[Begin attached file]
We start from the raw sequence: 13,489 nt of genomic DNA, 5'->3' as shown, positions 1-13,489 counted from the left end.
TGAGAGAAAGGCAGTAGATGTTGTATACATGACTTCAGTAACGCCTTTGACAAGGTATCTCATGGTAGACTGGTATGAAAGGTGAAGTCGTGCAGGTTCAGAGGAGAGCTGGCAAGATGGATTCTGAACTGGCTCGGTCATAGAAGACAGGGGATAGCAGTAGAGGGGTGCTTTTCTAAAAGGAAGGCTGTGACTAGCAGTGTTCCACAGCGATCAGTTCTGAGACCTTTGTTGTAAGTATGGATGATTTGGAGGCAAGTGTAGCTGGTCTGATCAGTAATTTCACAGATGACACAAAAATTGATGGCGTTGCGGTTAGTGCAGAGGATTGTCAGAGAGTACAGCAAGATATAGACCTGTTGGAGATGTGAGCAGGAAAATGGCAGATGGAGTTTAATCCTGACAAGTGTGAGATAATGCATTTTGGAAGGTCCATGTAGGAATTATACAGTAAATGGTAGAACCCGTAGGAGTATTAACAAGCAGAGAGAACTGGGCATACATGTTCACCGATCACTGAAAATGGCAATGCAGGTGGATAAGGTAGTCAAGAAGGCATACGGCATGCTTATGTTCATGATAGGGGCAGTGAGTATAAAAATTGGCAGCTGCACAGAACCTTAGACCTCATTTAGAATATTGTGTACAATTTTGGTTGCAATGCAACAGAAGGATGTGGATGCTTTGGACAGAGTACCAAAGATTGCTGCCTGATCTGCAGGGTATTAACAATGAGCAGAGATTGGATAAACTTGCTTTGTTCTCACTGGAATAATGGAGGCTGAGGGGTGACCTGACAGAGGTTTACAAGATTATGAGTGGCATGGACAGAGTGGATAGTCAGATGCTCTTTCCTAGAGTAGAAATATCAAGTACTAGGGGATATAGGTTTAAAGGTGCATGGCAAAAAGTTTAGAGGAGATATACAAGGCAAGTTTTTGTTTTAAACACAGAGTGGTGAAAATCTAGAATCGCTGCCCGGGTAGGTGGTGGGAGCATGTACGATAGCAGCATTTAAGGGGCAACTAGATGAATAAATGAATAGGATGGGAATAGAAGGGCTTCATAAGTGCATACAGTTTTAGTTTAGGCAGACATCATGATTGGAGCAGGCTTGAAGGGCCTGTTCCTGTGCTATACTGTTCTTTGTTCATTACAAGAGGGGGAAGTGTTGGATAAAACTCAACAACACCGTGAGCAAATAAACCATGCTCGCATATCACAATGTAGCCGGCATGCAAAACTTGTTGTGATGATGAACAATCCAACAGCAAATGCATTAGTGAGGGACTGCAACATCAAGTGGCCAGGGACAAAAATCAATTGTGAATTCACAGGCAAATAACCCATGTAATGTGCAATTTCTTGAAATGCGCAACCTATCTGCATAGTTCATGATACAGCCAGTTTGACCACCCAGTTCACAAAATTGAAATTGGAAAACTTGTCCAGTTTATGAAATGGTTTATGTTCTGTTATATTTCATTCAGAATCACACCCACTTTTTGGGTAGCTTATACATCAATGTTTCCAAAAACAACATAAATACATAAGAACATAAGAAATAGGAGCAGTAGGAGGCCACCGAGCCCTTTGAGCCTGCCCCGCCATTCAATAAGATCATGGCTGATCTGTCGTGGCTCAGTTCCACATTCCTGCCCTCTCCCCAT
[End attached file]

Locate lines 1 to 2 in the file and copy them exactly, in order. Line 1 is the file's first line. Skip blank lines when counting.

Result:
We start from the raw sequence: 13,489 nt of genomic DNA, 5'->3' as shown, positions 1-13,489 counted from the left end.
TGAGAGAAAGGCAGTAGATGTTGTATACATGACTTCAGTAACGCCTTTGACAAGGTATCTCATGGTAGACTGGTATGAAAGGTGAAGTCGTGCAGGTTCAGAGGAGAGCTGGCAAGATGGATTCTGAACTGGCTCGGTCATAGAAGACAGGGGATAGCAGTAGAGGGGTGCTTTTCTAAAAGGAAGGCTGTGACTAGCAGTGTTCCACAGCGATCAGTTCTGAGACCTTTGTTGTAAGTATGGATGATTTGGAGGCAAGTGTAGCTGGTCTGATCAGTAATTTCACAGATGACACAAAAATTGATGGCGTTGCGGTTAGTGCAGAGGATTGTCAGAGAGTACAGCAAGATATAGACCTGTTGGAGATGTGAGCAGGAAAATGGCAGATGGAGTTTAATCCTGACAAGTGTGAGATAATGCATTTTGGAAGGTCCATGTAGGAATTATACAGTAAATGGTAGAACCCGTAGGAGTATTAACAAGCAGAGAGAACTGGGCATACATGTTCACCGATCACTGAAAATGGCAATGCAGGTGGATAAGGTAGTCAAGAAGGCATACGGCATGCTTATGTTCATGATAGGGGCAGTGAGTATAAAAATTGGCAGCTGCACAGAACCTTAGACCTCATTTAGAATATTGTGTACAATTTTGGTTGCAATGCAACAGAAGGATGTGGATGCTTTGGACAGAGTACCAAAGATTGCTGCCTGATCTGCAGGGTATTAACAATGAGCAGAGATTGGATAAACTTGCTTTGTTCTCACTGGAATAATGGAGGCTGAGGGGTGACCTGACAGAGGTTTACAAGATTATGAGTGGCATGGACAGAGTGGATAGTCAGATGCTCTTTCCTAGAGTAGAAATATCAAGTACTAGGGGATATAGGTTTAAAGGTGCATGGCAAAAAGTTTAGAGGAGATATACAAGGCAAGTTTTTGTTTTAAACACAGAGTGGTGAAAATCTAGAATCGCTGCCCGGGTAGGTGGTGGGAGCATGTACGATAGCAGCATTTAAGGGGCAACTAGATGAATAAATGAATAGGATGGGAATAGAAGGGCTTCATAAGTGCATACAGTTTTAGTTTAGGCAGACATCATGATTGGAGCAGGCTTGAAGGGCCTGTTCCTGTGCTATACTGTTCTTTGTTCATTACAAGAGGGGGAAGTGTTGGATAAAACTCAACAACACCGTGAGCAAATAAACCATGCTCGCATATCACAATGTAGCCGGCATGCAAAACTTGTTGTGATGATGAACAATCCAACAGCAAATGCATTAGTGAGGGACTGCAACATCAAGTGGCCAGGGACAAAAATCAATTGTGAATTCACAGGCAAATAACCCATGTAATGTGCAATTTCTTGAAATGCGCAACCTATCTGCATAGTTCATGATACAGCCAGTTTGACCACCCAGTTCACAAAATTGAAATTGGAAAACTTGTCCAGTTTATGAAATGGTTTATGTTCTGTTATATTTCATTCAGAATCACACCCACTTTTTGGGTAGCTTATACATCAATGTTTCCAAAAACAACATAAATACATAAGAACATAAGAAATAGGAGCAGTAGGAGGCCACCGAGCCCTTTGAGCCTGCCCCGCCATTCAATAAGATCATGGCTGATCTGTCGTGGCTCAGTTCCACATTCCTGCCCTCTCCCCAT